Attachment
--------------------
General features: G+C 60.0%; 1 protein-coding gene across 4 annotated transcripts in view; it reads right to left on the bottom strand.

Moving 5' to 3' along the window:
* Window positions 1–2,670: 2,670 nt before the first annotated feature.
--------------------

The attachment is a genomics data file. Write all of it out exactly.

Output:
General features: G+C 60.0%; 1 protein-coding gene across 4 annotated transcripts in view; it reads right to left on the bottom strand.

Moving 5' to 3' along the window:
* Window positions 1–2,670: 2,670 nt before the first annotated feature.